Attorney for single mother says she can’t afford to pay to have her tattoos removed.
While Japanese-style tattoos are appreciated by body art fans around the world, the practice of tattooing itself enjoys much less support among the Japanese populace as a whole. During the country’s feudal Edo period, tattoos were used to mark criminals, and that association with lawless elements continues to this day, with members of the yakuza, Japan’s organized crime networks, showing a strong predilection for getting inked.
Attitudes have been slowly changing in recent years, though. Partially influenced by overseas celebrities, a portion of young Japanese have come to see tattoos as pure fashion statements, with no connection to socially destructive groups or behavior. However, tattoos’ long-standing stigma is yet to fade in many people’s minds, and the divide in opinions is at the center of a lawsuit recently filed in Tokyo district court.
A twenty-something woman living in Tokyo, whose name has been withheld, enrolled in a nursing school in April of 2016 (April being the start of the academic year in Japan). As part of their practical training, there are times when the students must change their clothes, and it came to light that the woman has tattoos on her back, as well as other unspecified parts of her body.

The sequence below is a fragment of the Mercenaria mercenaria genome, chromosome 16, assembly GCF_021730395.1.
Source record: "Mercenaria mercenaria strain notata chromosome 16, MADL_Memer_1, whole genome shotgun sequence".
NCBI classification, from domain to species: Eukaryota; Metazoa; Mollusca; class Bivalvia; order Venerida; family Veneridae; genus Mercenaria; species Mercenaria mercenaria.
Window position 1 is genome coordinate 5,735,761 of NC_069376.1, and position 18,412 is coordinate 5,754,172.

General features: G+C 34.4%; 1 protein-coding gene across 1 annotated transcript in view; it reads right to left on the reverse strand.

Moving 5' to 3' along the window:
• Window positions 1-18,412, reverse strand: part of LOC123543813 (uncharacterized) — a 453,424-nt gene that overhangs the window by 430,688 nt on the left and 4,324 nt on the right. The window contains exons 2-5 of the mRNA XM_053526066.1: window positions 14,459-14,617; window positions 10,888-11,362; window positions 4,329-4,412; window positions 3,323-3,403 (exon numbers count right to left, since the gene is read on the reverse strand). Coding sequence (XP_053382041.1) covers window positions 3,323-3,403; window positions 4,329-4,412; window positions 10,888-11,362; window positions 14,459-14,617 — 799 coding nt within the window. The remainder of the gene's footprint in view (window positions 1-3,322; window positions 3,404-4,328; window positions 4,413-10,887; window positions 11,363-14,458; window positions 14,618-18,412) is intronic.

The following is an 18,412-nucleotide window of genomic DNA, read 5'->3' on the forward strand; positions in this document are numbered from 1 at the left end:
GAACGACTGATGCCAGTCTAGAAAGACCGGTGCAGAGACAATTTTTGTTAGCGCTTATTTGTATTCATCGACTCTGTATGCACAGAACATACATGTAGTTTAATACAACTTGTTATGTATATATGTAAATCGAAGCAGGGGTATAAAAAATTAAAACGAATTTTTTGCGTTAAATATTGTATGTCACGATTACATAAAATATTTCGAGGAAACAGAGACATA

Once the school’s administrators became aware of this, they informed the woman that she would be suspended from the program for one year. However, should she have the tattoos removed, she would be reinstated in the program without having to serve the entire suspension.
The woman has not attended classes since, and has decided to sue the medical corporation that manages the school (the names of the defendants are also currently being withheld). Her attorney contests that the suspension is unfair on the grounds that a lack of tattoos was never specified as a condition for acceptance to the program. Moreover, as the woman is a single mother who was using government financial aid in paying her tuition, she is not in a position to raise the money for tattoo removal on her own, her lawyer asserts. Because of this, the woman is seeking 5.4 million yen (US$46,500) in damages.
While many would argue that having tattoos in no way interferes with a person’s ability to carry out medical care procedures, Japanese workplaces tend to be very strict in cultivating a polished, clean-cut image, particularly in the appearance and conduct of front-line workers who deal directly with those to whom they provide services. Complicating the matter further is that the nursing school is reliant on its graduates finding gainful employment in order to boost its image as a wise educational investment for prospective students.
Currently, the medical corporation is sticking by the faculty’s decision to suspend the woman, and as of opening statements made on February 7, intends to fight the lawsuit, and has made no declaration that it is willing to settle out of court.